The Owl and The Eagle: Aristonice by Meghan Sullivan

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The building's narrow colums threw ominous shadows across the earthy pathway, and the lofty rock wall of the cliff of Phaedriades to her left was shrouded in darkness. Most of the clear sky was still the color of a faded bruise, except in the east where a rose-colored blush hinted at Dawn's coming. It was too early for most to be awake, and so Aristonice walked solitary down the sloping path that led to the sacred spring. She did not mind; solice was what she needed. To listen with her heart. The god wanted something, was waiting for something, and she would need to be ready for it when it came. There was an eeiry beuaty this morning, the birds quiet and the wind a mere whisper. A glace to her right exposed the land around her.

Aristonice loved Delphi. She loved the sweeping view of the leafy valley below and the surrounding mountain chain. Delphi was situated on the flanks of Mount Parnassus, said to be a favorite ground for Apollo and the Nine Muses. She loved the clean cool air, the vivid blue sky, the green rocky hills. This day a gentle breeze ruffled her long silver-blonde hair as she made her way down a winding path made of stone, wild flowers blooming through the cracks. "The day is strangely beautiful", she thought. Just like that other day.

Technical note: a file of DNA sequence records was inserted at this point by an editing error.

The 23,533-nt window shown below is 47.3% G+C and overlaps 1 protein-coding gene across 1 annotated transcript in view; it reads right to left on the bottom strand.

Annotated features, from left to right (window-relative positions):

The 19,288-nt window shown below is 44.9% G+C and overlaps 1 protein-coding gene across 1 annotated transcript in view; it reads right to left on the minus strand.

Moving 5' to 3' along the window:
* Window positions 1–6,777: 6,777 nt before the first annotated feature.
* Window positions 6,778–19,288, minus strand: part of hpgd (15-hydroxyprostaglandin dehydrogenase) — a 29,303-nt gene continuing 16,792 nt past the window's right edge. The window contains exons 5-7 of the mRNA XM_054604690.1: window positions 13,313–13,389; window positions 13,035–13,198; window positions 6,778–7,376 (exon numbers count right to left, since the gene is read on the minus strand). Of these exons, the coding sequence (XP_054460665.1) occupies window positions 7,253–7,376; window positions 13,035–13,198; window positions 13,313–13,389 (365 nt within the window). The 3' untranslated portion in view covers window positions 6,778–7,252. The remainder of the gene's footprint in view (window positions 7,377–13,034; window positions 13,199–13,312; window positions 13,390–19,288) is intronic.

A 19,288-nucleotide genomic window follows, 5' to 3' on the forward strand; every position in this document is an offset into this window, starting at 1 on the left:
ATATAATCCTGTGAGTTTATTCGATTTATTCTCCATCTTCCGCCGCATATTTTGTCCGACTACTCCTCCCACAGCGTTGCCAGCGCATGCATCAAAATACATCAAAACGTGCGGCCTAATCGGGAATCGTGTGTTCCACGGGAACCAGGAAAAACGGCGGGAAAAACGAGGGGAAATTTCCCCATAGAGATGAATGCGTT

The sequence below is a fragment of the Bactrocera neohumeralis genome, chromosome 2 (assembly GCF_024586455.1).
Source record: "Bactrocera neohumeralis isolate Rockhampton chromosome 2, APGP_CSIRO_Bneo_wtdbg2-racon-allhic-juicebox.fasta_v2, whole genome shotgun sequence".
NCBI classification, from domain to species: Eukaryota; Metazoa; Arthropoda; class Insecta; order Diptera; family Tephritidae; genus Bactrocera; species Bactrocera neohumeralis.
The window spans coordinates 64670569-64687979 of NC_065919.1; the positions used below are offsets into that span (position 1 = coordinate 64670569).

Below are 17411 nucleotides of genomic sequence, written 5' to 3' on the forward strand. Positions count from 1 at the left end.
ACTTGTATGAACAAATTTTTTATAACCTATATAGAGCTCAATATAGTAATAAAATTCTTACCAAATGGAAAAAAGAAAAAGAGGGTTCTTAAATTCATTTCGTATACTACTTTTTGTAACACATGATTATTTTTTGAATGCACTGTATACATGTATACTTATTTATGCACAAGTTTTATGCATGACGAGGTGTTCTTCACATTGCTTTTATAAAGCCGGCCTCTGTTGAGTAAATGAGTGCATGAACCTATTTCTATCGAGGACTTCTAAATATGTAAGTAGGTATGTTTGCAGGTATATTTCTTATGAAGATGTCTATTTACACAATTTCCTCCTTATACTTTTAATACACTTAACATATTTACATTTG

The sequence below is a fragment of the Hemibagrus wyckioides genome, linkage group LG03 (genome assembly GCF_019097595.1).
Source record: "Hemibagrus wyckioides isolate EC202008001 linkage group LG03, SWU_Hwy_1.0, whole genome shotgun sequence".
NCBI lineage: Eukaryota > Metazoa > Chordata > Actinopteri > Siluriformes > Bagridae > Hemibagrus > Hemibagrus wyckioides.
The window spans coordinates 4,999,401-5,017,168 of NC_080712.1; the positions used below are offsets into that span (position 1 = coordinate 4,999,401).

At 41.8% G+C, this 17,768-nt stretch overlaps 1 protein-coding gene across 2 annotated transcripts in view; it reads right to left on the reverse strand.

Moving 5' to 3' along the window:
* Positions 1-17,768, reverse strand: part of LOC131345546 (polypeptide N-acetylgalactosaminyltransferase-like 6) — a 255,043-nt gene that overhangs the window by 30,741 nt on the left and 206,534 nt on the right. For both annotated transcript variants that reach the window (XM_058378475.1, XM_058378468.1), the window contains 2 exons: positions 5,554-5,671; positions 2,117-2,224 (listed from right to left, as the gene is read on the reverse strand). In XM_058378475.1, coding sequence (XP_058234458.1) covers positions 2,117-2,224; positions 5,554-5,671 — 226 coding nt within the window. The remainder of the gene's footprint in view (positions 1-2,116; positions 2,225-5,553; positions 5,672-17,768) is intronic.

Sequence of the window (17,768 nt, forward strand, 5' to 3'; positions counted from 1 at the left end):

It was the day the Spartan envoy arrived in the small polis of Delphi ten years ago, when Aristonice was a young maid of sixteen, newly annointed to the priesthood of Apollo the Far Striker. Then, she was a naive girl who imagined the Pythia as something romantic, something frivolous. Ever since she was little had been facinated by the Oracle of Delphi, by a woman who had the power to speak for an immortal Olympian. Aristonice used to imagine she could bathe freely in the Castilian Spring near the shrine, said to purify the body and mind. She had wanted to drink the clear sacred water from the Kassotis Spring that was kin to the Castilian, sit on the golden tripod that held the priestess of Apollo above mere mortals, let the steam from the fissure that ran through the shrine bathe her face, let her body sink into a spiritual trance like a warm milk bath. When her parents were unable to find a politically astute suitor to up their social position by her sixteenth name day, they were more than happy to be rid of their useless daugher. "They dressed me in virgin white and decked me in golden bracelets and did not even come to the docks to say goodbye". Her only companion, the love of her life, was the golden god known as the Far Striker. Tales of his beauty and wisdom, his healing powers and athletic feats, especially with a silver bow, mezmorized her. All the lonely nights in the womens' quarters in her parents massive estate were filled with dreams that the god would swoop down and save her from her bleak existance, would carry her away to the heights of Mt. Olympus, the mountain eternally wrapped in whisps of clouds and the home of the twelve Olympian gods. When she arrived one sun-kissed morning on the sacred steps of the souring temple of Delphi, glittering like gold in the sun, she knew she was home.

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